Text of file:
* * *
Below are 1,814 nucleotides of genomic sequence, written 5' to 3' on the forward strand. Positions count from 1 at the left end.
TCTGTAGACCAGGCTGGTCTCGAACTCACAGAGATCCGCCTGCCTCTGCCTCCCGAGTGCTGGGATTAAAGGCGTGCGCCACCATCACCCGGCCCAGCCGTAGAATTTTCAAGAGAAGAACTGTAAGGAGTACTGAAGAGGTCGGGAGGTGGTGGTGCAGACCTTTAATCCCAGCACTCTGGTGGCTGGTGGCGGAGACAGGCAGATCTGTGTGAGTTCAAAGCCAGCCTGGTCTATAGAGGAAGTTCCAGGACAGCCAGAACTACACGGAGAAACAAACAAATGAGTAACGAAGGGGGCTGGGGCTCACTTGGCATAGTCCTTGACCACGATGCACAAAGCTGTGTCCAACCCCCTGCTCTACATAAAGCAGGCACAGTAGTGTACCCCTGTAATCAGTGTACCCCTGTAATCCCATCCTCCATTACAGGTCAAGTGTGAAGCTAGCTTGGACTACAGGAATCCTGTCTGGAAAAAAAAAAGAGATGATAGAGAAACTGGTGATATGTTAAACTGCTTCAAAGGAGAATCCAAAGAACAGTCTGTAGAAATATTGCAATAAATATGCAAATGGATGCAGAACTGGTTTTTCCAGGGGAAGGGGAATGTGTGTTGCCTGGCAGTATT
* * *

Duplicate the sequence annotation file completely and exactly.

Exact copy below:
Below are 1,814 nucleotides of genomic sequence, written 5' to 3' on the forward strand. Positions count from 1 at the left end.
TCTGTAGACCAGGCTGGTCTCGAACTCACAGAGATCCGCCTGCCTCTGCCTCCCGAGTGCTGGGATTAAAGGCGTGCGCCACCATCACCCGGCCCAGCCGTAGAATTTTCAAGAGAAGAACTGTAAGGAGTACTGAAGAGGTCGGGAGGTGGTGGTGCAGACCTTTAATCCCAGCACTCTGGTGGCTGGTGGCGGAGACAGGCAGATCTGTGTGAGTTCAAAGCCAGCCTGGTCTATAGAGGAAGTTCCAGGACAGCCAGAACTACACGGAGAAACAAACAAATGAGTAACGAAGGGGGCTGGGGCTCACTTGGCATAGTCCTTGACCACGATGCACAAAGCTGTGTCCAACCCCCTGCTCTACATAAAGCAGGCACAGTAGTGTACCCCTGTAATCAGTGTACCCCTGTAATCCCATCCTCCATTACAGGTCAAGTGTGAAGCTAGCTTGGACTACAGGAATCCTGTCTGGAAAAAAAAAAGAGATGATAGAGAAACTGGTGATATGTTAAACTGCTTCAAAGGAGAATCCAAAGAACAGTCTGTAGAAATATTGCAATAAATATGCAAATGGATGCAGAACTGGTTTTTCCAGGGGAAGGGGAATGTGTGTTGCCTGGCAGTATT